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At the end of the 1st day of the WIF workshop I typically go through a pretty deep session about WIF object model. Although somebody may accuse me to be a sadist to impose such a heavy topic at the end of a very intense training day, in the last 3 workshops this turned out to be OK; I want you to first experience what you can do with WIF before getting here, otherwise you may think that everybody need this level of detail and in fact that’s absolutely not the case. Personally I went this deep only because I wanted to document it well in the book and for the workshops themselves, even writing the training kit and the samples didn’t require all this. In fact, this session is typically appreciated by people who come to the workshop with pre-existing knowledge of WIF, as they usually never dive this deep by themselves.

Since apparently there’s no *detailed* representation of the WIF pipeline on the web, I am posting a tasting sample of the workshop here. Remember, all the workshop slides and the videos of the Redmond sessions will eventually be available in the training kit & channel9. But for the time being…image

Above you can find is a concise representation of the Service element of the microsoft.identityModel WIF config section. I use it to highlight why it is useful to know about the WIF pipeline; many of the elements there make sense only if you know what classes will process which requests, at what time and in which order.


Processing a request for a resource on a web site protected by WIF is kind of a pinball game through ASP.NET and WIF-specific HttpModules. Here my tablet pen comes in useful for tracing the flow:-) the representation above has the advantage of clarifying both the activation sequence and the responsibilities (ie events handled) by the various modules. All implementations in the first, unauthenticated GET are so simple that I just talk though that.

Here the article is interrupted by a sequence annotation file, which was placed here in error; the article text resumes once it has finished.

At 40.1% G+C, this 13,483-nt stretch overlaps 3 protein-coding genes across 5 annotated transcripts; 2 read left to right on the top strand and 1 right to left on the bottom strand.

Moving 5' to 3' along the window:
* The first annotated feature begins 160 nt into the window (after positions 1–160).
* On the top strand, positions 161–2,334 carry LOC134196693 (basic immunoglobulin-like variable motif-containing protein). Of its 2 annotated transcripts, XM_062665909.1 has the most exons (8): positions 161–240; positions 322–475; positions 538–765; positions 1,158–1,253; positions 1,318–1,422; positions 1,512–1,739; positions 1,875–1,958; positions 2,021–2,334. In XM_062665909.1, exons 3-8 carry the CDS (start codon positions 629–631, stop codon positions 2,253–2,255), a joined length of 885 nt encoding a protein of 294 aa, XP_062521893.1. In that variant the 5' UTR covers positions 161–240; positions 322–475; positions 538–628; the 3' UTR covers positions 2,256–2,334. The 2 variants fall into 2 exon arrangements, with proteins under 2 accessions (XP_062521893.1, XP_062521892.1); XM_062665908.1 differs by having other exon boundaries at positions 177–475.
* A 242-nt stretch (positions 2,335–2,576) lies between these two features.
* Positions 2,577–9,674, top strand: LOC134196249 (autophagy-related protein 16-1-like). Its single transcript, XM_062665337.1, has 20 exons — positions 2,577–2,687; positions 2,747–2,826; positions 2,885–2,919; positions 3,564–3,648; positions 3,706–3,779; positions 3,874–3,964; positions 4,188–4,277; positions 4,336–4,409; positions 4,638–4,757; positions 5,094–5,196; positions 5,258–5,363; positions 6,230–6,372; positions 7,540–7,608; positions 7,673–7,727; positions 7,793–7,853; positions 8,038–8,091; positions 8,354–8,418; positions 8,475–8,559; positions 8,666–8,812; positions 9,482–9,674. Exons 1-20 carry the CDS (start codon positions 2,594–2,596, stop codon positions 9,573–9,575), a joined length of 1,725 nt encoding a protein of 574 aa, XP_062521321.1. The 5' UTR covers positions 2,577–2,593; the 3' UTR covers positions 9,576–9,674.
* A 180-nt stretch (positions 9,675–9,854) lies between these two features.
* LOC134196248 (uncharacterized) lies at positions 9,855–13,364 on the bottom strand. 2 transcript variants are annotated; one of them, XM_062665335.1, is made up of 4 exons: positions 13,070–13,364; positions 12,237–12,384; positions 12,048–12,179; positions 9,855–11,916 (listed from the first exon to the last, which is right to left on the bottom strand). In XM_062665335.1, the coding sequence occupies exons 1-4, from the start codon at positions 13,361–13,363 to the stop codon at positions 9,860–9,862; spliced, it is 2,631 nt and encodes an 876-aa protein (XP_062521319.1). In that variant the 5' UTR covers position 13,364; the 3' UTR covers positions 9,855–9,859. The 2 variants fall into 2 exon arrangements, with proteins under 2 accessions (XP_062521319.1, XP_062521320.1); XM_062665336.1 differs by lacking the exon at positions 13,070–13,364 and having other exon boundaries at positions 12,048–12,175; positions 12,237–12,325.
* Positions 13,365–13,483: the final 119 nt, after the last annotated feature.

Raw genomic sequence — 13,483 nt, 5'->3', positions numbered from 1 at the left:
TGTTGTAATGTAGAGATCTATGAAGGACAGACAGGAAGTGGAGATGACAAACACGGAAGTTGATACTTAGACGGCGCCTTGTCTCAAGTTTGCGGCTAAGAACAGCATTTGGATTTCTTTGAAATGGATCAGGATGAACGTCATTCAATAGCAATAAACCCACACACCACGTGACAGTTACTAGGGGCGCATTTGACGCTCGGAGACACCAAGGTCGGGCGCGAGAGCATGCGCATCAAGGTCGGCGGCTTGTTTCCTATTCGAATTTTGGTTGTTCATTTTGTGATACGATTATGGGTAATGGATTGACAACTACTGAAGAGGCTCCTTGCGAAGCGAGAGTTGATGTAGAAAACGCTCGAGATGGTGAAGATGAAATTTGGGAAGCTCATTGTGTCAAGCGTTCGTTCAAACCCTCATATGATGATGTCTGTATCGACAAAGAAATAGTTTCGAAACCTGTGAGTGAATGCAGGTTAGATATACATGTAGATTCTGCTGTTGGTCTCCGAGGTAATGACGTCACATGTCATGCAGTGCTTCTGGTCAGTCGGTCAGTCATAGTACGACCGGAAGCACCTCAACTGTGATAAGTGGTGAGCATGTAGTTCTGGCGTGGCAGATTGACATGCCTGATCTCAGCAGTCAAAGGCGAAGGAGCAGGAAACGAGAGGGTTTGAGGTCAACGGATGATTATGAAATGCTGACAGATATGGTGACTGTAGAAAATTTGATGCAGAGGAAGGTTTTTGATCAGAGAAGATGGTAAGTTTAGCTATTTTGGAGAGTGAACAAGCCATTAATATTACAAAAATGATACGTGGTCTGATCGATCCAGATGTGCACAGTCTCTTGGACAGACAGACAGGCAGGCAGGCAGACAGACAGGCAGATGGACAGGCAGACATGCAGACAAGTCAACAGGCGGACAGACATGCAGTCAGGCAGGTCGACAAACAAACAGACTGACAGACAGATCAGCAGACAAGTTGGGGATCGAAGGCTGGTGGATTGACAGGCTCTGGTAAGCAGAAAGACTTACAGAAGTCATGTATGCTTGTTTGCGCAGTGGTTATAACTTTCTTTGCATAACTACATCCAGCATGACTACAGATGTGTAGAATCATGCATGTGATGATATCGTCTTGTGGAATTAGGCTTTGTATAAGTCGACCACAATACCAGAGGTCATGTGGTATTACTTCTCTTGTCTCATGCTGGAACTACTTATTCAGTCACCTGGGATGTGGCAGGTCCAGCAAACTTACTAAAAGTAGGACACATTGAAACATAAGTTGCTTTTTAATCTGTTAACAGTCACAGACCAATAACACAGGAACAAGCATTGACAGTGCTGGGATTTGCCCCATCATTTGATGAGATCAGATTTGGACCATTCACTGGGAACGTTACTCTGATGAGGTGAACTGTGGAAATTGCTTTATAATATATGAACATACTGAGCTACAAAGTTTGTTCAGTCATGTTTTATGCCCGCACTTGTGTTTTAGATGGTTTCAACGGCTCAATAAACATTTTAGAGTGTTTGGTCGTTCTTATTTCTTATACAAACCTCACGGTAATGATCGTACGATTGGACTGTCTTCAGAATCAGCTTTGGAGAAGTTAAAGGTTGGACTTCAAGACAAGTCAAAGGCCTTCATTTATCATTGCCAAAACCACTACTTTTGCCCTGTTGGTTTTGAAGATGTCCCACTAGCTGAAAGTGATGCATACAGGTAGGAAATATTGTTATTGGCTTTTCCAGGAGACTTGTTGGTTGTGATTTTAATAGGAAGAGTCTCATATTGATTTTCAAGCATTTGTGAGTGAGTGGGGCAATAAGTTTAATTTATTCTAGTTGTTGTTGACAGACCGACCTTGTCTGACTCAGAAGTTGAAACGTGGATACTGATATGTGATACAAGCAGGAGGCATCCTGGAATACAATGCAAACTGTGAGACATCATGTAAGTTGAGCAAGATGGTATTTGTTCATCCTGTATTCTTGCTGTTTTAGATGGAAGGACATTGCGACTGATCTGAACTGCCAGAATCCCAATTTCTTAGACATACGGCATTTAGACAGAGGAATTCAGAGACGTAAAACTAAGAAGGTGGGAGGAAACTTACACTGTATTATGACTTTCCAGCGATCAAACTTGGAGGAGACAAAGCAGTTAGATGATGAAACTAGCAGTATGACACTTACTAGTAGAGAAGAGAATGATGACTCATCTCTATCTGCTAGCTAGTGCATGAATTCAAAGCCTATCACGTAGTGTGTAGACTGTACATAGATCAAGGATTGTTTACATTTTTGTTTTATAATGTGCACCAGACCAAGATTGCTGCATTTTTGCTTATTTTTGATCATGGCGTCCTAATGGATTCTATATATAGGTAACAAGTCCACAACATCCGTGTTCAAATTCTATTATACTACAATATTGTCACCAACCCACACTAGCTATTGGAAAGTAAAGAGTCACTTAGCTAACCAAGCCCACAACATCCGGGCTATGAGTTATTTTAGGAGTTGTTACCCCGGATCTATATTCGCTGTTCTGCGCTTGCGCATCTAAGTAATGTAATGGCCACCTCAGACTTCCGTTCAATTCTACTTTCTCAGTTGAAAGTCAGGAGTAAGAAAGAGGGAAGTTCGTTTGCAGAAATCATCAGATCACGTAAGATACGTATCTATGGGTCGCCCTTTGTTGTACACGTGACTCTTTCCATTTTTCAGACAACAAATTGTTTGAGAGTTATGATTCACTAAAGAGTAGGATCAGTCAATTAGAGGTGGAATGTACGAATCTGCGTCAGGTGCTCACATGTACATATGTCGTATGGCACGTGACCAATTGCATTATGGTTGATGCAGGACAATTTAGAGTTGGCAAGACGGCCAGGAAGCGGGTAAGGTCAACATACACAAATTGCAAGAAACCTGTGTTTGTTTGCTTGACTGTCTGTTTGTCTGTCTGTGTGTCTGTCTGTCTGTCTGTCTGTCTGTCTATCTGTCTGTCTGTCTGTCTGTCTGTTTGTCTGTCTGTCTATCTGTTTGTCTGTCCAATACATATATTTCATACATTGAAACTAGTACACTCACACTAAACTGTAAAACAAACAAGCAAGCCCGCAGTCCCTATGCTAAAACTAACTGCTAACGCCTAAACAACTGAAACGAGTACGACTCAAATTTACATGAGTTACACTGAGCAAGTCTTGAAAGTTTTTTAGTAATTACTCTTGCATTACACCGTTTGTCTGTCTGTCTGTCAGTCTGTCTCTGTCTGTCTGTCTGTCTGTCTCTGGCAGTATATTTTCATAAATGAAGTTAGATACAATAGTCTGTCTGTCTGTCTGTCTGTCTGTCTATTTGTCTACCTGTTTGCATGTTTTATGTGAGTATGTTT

What’s less simple is the processing of the token coming from the STS. The slide you see above is fully animated, no human (apart from Dominic, of course :-)) would be able to take this as a whole… here I pretty much walk attendees through the various stages, introducing the various classes as they come into play. Getting people to stay alert during this is the kind of challenge that every entertainer dreads, but it can indeed be fun :)  image

Finally, here there’s the last leg in which the request is coming in with the session cookie.


Well, imagine adding a lot of details and step by step description, and that’s it.  That’s a small tasting sample of what you get on the workshop and (with less colors but a lot more words) with the “Programming Windows Identity Foundation” book. Of course it’s not all like this, there are many architectural moments which show you how to attack problems with the claims-based approach and those are not product-specific… I like to keep things interesting 🙂


We may still have (very!) few seats left for Singapore and Redmond if you click on the links real fast… hope to see you there! 😉


One Response to WIF and the ASP.NET Sign In Processing Pipeline

  1. This is great.

    Can not wait to attend the session.

    I am having issues in forcing the login expiration time from WIF.

    cookieHandler/persistentSessionLifetime for forcing login expiration does not seem to work.



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